Biblical Fellowship

Acts 2:42 “And they continued steadfastly in the apostles’ doctrine and fellowship, in the breaking of bread, and in prayers.”

“Let’s have a good time of fellowship together.” Ever heard that statement? Many professing believers today believe that “fellowship” consists of getting together and having fun during football games, barbeques, and various other types of events. Although fellowship may be implied, and sometimes can truly occur when Christians come together in those various types of events, biblical fellowship is not defined by believers coming together and simply “hanging out.” And even though there is nothing wrong with coming together to have fun or hang out, Christian fellowship has a much deeper and richer application.

When we see Acts 2:42 mentioning fellowship, we must remember that “fellowship” is in the context of sharing, giving, and having communion with one another, actively participating in each other’s lives, praying for one another, persevering in doctrine, and evangelizing while being in unity together underneath the banner of the gospel. The Greek word “fellowship” in this verse is koinōnia (κοινωνία). This word expresses an intimate partnership or relationship by which individuals share a common union and experience a sense of community (thus why koinōnia is translated from the Latin Bible as “communion” in certain parts of our English Bible). This, of course, can manifest itself in various different ways, which we will expound on in future articles. And, the Bible also provides an antonym for fellowship, kakia (κακία), which allows us to see what fellowship is not. Yet the basic thing we need to know about Christian fellowship is that it involves all that we are and all that we have been open and ready to share in an intimate relationship with others in the body of Christ.

Because of sin, sometimes our fellowship with other believers isn’t perfect. We often sin against one another or find something about someone’s personality, habits, and/or doctrines that will often hinder us from having an undefiled Christian fellowship. Nevertheless, fellowship is a means of grace that God has given to preserving us in the faith. Not only that, but fellowship is also the immediate reaction of every believer that comes to faith in Christ. In other words, when we are born again, it will be something that genuine believers seek out! We will not desire to be alone on this narrow road by which we were chosen to walk. We will pursue others in the family of God in order that we might grow and share and learn and labor together! If you notice in Acts 2:42 (and beyond), the reaction of the newborn, New Testament Church stemmed from those who received the word from Peter’s sermon and were baptized (v 41). Fellowship is not only a spiritual preservative, but also a basic fruit of believers.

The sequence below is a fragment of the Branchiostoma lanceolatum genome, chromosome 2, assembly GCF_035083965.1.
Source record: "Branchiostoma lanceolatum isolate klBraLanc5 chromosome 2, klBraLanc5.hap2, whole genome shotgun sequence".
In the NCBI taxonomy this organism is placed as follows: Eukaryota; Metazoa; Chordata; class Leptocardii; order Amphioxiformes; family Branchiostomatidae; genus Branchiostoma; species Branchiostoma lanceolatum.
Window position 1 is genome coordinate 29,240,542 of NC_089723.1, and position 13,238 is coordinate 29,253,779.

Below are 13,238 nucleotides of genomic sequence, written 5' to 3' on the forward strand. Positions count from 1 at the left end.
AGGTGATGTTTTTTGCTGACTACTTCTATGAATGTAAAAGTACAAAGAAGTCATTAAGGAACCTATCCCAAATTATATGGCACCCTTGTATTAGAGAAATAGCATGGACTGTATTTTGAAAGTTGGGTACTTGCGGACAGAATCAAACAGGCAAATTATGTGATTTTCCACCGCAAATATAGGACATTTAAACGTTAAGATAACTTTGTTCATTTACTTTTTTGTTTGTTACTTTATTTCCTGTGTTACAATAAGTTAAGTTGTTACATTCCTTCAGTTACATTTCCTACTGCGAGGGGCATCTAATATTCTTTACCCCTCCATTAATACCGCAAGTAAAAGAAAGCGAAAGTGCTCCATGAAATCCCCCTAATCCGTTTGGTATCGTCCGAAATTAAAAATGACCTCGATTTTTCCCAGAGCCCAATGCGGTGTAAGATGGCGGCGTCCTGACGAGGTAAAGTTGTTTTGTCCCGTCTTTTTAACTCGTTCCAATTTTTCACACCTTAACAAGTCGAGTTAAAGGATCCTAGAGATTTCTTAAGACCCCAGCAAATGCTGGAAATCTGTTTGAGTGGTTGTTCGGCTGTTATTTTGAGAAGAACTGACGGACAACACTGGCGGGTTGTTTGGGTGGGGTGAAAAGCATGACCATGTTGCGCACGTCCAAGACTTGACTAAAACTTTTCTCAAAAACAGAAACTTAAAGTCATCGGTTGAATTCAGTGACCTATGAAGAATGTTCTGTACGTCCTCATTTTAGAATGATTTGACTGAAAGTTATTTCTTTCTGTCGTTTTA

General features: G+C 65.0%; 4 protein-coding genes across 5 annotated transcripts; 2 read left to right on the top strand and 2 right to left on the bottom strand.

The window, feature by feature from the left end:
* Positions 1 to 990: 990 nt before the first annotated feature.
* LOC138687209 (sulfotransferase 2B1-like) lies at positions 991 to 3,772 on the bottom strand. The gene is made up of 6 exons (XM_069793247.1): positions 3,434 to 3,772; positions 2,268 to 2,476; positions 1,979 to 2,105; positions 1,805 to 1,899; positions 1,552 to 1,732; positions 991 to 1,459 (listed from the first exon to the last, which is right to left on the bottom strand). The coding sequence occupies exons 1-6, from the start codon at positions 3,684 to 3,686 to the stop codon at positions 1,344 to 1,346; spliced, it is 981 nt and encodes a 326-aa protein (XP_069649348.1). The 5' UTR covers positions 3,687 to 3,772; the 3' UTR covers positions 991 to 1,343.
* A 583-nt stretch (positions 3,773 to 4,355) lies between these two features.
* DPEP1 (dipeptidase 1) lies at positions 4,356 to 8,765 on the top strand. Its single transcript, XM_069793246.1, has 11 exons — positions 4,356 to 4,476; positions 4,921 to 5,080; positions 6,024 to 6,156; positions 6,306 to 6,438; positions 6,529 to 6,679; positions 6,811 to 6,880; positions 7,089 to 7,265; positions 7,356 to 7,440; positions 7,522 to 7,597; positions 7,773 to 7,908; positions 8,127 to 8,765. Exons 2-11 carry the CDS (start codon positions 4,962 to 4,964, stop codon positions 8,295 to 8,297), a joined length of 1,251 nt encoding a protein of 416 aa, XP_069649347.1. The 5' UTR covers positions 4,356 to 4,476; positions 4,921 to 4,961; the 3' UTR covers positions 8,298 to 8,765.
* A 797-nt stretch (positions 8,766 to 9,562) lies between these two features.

As mentioned before, we will expound on many thoughts concerning fellowship in future articles. But for now, ask yourself these questions:

  1. Is my understanding of the word “fellowship” within the Scriptural context of Acts 2?
  2. Do I seek out spiritual communion with other believers?
  3. Do I desire to share, grow, learn, and labor in unison with other Christians for the sake of the gospel?
  4. How often do I engage in actively participating in other believer’s lives by giving as they have a need,  praying with them, or laboring with them?
  5. Is my idea of fellowship simply just hanging out without discussing doctrine, or challenging one another?
  6. Do I feel ill and uncomfortable when it comes to interacting with other professing believers whom I may not know?
  7. Can my attitude toward other Christians be perceived as being uninterested, self-righteous, or perhaps too unwilling to participate or help in their lives?

There are many other self-examination questions I’m sure we can ask ourselves, but I pray in the coming articles that we would not only know what fellowship is but that we would strap on boots to what we know. “For to know what the Word says, and not do it, is like a man who looks at himself in the mirror, and immediately forgets what he saw” (James 1:22-23). “Let’s not be hearers and learners only, but doers. And, let’s bring Christ glory, meanwhile exhorting and edifying one another while it is still called today” (Hebrews 10:24-25).